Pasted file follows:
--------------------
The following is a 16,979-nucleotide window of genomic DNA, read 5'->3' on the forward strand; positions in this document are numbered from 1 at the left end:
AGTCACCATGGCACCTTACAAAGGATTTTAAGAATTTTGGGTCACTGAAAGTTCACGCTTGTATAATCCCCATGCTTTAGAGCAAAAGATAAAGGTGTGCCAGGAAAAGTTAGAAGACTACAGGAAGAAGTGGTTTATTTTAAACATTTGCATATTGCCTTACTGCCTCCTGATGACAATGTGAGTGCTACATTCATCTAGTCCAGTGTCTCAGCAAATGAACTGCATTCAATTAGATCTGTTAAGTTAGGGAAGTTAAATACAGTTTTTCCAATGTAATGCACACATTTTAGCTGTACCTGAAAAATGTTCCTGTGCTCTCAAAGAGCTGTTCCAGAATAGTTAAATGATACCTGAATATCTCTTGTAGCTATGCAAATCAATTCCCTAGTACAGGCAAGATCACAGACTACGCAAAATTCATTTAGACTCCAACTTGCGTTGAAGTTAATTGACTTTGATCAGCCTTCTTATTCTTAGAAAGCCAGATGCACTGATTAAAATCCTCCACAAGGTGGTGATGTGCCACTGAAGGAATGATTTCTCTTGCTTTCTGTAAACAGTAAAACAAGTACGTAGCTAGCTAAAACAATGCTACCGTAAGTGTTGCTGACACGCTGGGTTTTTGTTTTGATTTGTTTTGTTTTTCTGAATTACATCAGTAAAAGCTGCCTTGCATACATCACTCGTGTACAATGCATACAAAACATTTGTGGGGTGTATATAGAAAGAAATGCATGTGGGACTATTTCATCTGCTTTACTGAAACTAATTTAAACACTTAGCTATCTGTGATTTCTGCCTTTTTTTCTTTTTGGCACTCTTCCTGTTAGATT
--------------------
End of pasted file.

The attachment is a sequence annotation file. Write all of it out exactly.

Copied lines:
The following is a 16,979-nucleotide window of genomic DNA, read 5'->3' on the forward strand; positions in this document are numbered from 1 at the left end:
AGTCACCATGGCACCTTACAAAGGATTTTAAGAATTTTGGGTCACTGAAAGTTCACGCTTGTATAATCCCCATGCTTTAGAGCAAAAGATAAAGGTGTGCCAGGAAAAGTTAGAAGACTACAGGAAGAAGTGGTTTATTTTAAACATTTGCATATTGCCTTACTGCCTCCTGATGACAATGTGAGTGCTACATTCATCTAGTCCAGTGTCTCAGCAAATGAACTGCATTCAATTAGATCTGTTAAGTTAGGGAAGTTAAATACAGTTTTTCCAATGTAATGCACACATTTTAGCTGTACCTGAAAAATGTTCCTGTGCTCTCAAAGAGCTGTTCCAGAATAGTTAAATGATACCTGAATATCTCTTGTAGCTATGCAAATCAATTCCCTAGTACAGGCAAGATCACAGACTACGCAAAATTCATTTAGACTCCAACTTGCGTTGAAGTTAATTGACTTTGATCAGCCTTCTTATTCTTAGAAAGCCAGATGCACTGATTAAAATCCTCCACAAGGTGGTGATGTGCCACTGAAGGAATGATTTCTCTTGCTTTCTGTAAACAGTAAAACAAGTACGTAGCTAGCTAAAACAATGCTACCGTAAGTGTTGCTGACACGCTGGGTTTTTGTTTTGATTTGTTTTGTTTTTCTGAATTACATCAGTAAAAGCTGCCTTGCATACATCACTCGTGTACAATGCATACAAAACATTTGTGGGGTGTATATAGAAAGAAATGCATGTGGGACTATTTCATCTGCTTTACTGAAACTAATTTAAACACTTAGCTATCTGTGATTTCTGCCTTTTTTTCTTTTTGGCACTCTTCCTGTTAGATT